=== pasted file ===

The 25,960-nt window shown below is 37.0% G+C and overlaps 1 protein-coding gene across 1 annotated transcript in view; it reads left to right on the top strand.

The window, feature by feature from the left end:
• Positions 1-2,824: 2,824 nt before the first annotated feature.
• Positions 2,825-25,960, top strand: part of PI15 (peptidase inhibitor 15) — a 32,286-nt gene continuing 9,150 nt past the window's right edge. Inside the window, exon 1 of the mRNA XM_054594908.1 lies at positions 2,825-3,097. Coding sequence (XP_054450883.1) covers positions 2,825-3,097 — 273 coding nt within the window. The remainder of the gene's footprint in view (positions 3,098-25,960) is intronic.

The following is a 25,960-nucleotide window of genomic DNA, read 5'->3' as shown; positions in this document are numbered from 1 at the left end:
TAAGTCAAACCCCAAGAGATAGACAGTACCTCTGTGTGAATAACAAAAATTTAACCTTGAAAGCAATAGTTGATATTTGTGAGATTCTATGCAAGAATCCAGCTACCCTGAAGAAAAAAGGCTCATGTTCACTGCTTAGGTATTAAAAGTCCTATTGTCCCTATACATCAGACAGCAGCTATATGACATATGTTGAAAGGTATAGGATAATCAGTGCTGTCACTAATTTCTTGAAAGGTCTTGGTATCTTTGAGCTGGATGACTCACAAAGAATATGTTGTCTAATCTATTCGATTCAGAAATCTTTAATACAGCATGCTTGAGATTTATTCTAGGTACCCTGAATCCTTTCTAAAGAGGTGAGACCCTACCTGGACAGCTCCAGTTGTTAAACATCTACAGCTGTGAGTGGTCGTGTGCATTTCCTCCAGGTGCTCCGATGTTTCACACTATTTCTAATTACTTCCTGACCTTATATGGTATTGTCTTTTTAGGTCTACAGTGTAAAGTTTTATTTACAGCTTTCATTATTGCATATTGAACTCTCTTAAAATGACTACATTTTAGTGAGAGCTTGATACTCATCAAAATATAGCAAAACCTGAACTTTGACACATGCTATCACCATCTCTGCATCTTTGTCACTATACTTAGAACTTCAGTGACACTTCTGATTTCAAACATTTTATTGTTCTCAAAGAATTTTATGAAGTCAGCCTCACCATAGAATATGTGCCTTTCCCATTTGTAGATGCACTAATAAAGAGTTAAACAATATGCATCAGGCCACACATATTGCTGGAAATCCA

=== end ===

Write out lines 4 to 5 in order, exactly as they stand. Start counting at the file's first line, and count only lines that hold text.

• Positions 2,825-25,960, top strand: part of PI15 (peptidase inhibitor 15) — a 32,286-nt gene continuing 9,150 nt past the window's right edge. Inside the window, exon 1 of the mRNA XM_054594908.1 lies at positions 2,825-3,097. Coding sequence (XP_054450883.1) covers positions 2,825-3,097 — 273 coding nt within the window. The remainder of the gene's footprint in view (positions 3,098-25,960) is intronic.

The following is a 25,960-nucleotide window of genomic DNA, read 5'->3' as shown; positions in this document are numbered from 1 at the left end: